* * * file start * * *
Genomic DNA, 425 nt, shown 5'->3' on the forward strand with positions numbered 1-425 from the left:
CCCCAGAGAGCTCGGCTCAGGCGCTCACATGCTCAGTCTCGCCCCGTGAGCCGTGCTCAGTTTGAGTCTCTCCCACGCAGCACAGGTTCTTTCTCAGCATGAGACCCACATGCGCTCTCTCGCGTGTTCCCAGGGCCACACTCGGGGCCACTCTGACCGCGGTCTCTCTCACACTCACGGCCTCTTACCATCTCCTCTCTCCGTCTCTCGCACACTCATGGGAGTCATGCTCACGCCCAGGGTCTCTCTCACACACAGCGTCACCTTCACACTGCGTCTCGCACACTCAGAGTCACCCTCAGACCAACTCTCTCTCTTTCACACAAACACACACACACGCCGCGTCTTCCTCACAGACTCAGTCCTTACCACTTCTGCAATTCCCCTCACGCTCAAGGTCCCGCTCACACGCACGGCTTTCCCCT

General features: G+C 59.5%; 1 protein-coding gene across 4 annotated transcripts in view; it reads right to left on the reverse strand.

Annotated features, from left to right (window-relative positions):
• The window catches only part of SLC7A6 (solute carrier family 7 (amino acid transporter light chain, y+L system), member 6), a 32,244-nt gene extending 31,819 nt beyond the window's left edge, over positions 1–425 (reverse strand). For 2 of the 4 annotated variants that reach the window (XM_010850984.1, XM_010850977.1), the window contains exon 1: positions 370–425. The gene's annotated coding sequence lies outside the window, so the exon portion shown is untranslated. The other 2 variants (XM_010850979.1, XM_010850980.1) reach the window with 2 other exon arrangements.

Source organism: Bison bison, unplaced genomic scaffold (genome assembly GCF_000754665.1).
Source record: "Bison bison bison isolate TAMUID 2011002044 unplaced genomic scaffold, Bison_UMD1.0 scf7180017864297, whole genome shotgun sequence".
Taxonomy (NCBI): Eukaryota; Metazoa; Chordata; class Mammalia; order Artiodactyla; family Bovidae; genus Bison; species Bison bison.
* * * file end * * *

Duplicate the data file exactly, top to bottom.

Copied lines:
Genomic DNA, 425 nt, shown 5'->3' on the forward strand with positions numbered 1-425 from the left:
CCCCAGAGAGCTCGGCTCAGGCGCTCACATGCTCAGTCTCGCCCCGTGAGCCGTGCTCAGTTTGAGTCTCTCCCACGCAGCACAGGTTCTTTCTCAGCATGAGACCCACATGCGCTCTCTCGCGTGTTCCCAGGGCCACACTCGGGGCCACTCTGACCGCGGTCTCTCTCACACTCACGGCCTCTTACCATCTCCTCTCTCCGTCTCTCGCACACTCATGGGAGTCATGCTCACGCCCAGGGTCTCTCTCACACACAGCGTCACCTTCACACTGCGTCTCGCACACTCAGAGTCACCCTCAGACCAACTCTCTCTCTTTCACACAAACACACACACACGCCGCGTCTTCCTCACAGACTCAGTCCTTACCACTTCTGCAATTCCCCTCACGCTCAAGGTCCCGCTCACACGCACGGCTTTCCCCT

General features: G+C 59.5%; 1 protein-coding gene across 4 annotated transcripts in view; it reads right to left on the reverse strand.

Annotated features, from left to right (window-relative positions):
• The window catches only part of SLC7A6 (solute carrier family 7 (amino acid transporter light chain, y+L system), member 6), a 32,244-nt gene extending 31,819 nt beyond the window's left edge, over positions 1–425 (reverse strand). For 2 of the 4 annotated variants that reach the window (XM_010850984.1, XM_010850977.1), the window contains exon 1: positions 370–425. The gene's annotated coding sequence lies outside the window, so the exon portion shown is untranslated. The other 2 variants (XM_010850979.1, XM_010850980.1) reach the window with 2 other exon arrangements.

Source organism: Bison bison, unplaced genomic scaffold (genome assembly GCF_000754665.1).
Source record: "Bison bison bison isolate TAMUID 2011002044 unplaced genomic scaffold, Bison_UMD1.0 scf7180017864297, whole genome shotgun sequence".
Taxonomy (NCBI): Eukaryota; Metazoa; Chordata; class Mammalia; order Artiodactyla; family Bovidae; genus Bison; species Bison bison.